However, the Labor Board did not agree that the employer was committing a ULP. The Labor Board actually refused to accept the charge and respond to it. This was at a time when, under President George Bush, appointments to the Labor Board had become extremely politicized and this particular Labor Board in St Louis, Missouri, had a very right-wing Board. Exactly why the ULP charge was rejected was never discovered.

 

This left the union with no alternative but to go on strike.

 

The Workers Go On Strike

 

The Heartland workforce is mostly women, fundamentally caregivers rather than fighters. Within the span of two years they had gone from being a fairly satisfied workforce to being angry enough to go on strike. They set up a picket line outside the Heartland building and staffed it every day.

 

During the strike, most workers stayed involved. Only five crossed the picket line. Some workers had to get other jobs and could only participate a few hours a week. But others made the strike the center of their lives. They made the union office downtown a second home. They cooked dinners there and shared food and news. They held rallies, spoke with the local media, got on the radio, passed out flyers, and went door-knocking through the town. Teachers from the teacher’s union, who had an office near Heartland, walked their picket line, let them use their bathrooms, and gave them money. Community organizations brought food to the union office, donated money, provided other kinds of help.

As winter came, workers set up a strike hut in front of Heartland and staffed it. They had propane heaters once the snow fell. The few employees who had crossed the picket line, and the new employees who had been hired since the strike, had to drive past the strike hut and workers on strike would go and try to talk with them.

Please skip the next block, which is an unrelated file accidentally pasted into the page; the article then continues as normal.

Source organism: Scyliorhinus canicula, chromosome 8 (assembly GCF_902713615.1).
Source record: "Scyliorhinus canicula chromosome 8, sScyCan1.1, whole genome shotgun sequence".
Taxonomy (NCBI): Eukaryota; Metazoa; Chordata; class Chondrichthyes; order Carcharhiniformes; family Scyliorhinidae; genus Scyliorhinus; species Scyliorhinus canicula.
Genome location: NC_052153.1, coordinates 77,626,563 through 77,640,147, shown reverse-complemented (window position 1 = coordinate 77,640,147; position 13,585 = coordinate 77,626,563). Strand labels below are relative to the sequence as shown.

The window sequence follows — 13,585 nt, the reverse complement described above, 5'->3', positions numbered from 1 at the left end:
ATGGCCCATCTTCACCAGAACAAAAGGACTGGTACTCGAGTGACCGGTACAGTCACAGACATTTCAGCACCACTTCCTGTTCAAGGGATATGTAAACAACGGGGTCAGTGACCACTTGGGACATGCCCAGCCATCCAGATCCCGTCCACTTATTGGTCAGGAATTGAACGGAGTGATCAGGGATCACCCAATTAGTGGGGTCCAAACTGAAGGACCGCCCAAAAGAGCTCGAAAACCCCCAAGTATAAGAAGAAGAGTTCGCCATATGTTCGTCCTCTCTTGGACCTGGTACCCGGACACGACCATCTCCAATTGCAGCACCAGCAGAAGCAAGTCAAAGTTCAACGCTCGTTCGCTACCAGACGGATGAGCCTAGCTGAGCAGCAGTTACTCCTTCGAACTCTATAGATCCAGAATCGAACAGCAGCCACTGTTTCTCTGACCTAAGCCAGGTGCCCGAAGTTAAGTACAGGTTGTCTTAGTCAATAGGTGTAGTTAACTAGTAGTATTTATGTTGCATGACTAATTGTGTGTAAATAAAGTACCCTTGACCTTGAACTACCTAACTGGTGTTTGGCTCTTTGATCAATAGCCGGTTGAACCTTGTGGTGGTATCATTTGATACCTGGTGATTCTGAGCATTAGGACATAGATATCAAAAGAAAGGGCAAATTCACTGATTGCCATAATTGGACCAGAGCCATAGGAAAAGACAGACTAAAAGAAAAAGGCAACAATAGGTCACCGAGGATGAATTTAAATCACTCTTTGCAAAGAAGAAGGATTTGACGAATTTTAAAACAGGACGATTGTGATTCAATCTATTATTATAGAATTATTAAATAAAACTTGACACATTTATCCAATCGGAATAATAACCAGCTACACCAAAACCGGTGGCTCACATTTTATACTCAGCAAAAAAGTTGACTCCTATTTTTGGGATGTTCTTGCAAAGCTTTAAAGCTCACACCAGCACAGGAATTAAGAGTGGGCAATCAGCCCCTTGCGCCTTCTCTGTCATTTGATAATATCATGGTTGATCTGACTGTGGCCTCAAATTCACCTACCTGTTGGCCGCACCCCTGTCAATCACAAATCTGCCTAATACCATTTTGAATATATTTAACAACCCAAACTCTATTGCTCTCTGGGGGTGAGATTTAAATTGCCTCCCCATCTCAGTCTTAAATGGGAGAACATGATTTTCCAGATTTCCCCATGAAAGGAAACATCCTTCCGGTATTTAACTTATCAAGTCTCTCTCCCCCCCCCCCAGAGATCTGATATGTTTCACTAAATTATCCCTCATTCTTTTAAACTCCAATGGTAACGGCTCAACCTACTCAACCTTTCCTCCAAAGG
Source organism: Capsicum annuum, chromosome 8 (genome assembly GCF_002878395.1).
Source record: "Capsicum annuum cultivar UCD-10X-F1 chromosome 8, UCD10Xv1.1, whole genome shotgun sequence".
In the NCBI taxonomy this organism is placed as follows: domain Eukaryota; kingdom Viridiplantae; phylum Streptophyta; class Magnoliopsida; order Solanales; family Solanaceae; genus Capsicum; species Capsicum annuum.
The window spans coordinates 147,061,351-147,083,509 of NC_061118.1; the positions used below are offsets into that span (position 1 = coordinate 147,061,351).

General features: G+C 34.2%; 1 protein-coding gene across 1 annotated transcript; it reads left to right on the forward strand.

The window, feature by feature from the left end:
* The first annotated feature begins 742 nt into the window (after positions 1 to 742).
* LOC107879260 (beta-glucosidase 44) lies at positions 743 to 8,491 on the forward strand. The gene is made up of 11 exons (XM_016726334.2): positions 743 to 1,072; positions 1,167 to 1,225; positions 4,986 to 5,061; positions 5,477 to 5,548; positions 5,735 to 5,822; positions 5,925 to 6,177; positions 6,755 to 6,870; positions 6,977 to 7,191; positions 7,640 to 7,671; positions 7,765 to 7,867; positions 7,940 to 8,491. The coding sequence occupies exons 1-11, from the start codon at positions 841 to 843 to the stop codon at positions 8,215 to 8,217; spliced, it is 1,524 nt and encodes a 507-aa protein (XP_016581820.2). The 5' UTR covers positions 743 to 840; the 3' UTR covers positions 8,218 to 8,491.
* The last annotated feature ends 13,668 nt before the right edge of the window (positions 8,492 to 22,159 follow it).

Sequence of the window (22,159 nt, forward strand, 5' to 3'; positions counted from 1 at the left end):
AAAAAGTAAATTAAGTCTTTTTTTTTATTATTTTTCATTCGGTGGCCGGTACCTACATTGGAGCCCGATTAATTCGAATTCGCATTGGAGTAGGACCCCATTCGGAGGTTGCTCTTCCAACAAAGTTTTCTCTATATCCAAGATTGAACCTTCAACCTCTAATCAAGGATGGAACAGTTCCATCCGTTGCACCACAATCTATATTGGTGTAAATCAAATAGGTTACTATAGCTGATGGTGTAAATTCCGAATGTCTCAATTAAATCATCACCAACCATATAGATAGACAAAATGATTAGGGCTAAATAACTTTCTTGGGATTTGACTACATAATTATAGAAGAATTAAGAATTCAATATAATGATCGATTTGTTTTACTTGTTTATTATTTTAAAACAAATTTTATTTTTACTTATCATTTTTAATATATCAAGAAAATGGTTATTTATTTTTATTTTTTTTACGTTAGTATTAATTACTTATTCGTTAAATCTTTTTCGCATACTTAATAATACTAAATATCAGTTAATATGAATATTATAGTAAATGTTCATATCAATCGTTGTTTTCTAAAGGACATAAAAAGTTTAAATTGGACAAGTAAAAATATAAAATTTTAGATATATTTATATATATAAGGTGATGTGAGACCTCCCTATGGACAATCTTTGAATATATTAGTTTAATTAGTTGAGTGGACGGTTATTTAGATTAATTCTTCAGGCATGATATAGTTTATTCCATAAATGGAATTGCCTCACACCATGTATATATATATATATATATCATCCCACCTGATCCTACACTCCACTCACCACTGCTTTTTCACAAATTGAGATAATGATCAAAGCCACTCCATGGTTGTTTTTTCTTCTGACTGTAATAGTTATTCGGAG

The strike got a great deal of publicity. Legislators in the state government were aware of it and were following it closely.

 

Workers Offer to Go Back In and are Locked Out

 

According to US law, if workers and employers cannot agree on a contract by one year after the union is legally recognized and certified, the employer can force another vote. This time, only the people who were still working would vote. All the workers who were out on strike could not vote; the people who were inside, including the new hires, would vote. In a vote like that, the anti-union forces would definitely win. If this happened, the union would cease to exist as a legally recognized organization.

 

Therefore the workers offered to stop their strike and go back in.

 

On the last day before the end of the year, the workers marched back in together and stood in the lobby at Heartland. The union president announced that they were willing to go back to work without any conditions.

 

The Director told them that they were not welcome and that they should get out. They were “locked out.”

 

The workers, shocked and surprised, went back outside and gathered at the union office downtown to decide what to do.

Picket 1

 

The Workers Expand their Strategy: Appealing to the state legislature

 

The workers did not give up. They continued to picket and staff the strike hut, which had been vandalized and painted with obscene graffiti. They also expanded their strategies. Busloads of fellow AFSCME members from Chicago came down and held rallies. Since many workers in Chicago are Black, this meant that there were crowds of black people in Effingham, a city that was unfamiliar with seeing Black people.

They also searched for other community health organizations that might take over the work of Heartland. They found one, in a nearby town, but it was too small to handle the patient load.

 

They appealed to the State of Illinois to stop funding an agency that was abusing labor laws. After all, most of the funding that Heartland received was government money. The State responded by doing an audit of Heartland and found that in fact, there was a substantial amount of missing money. The state then withheld some funding. This made news and embarrassed the Board of Directors.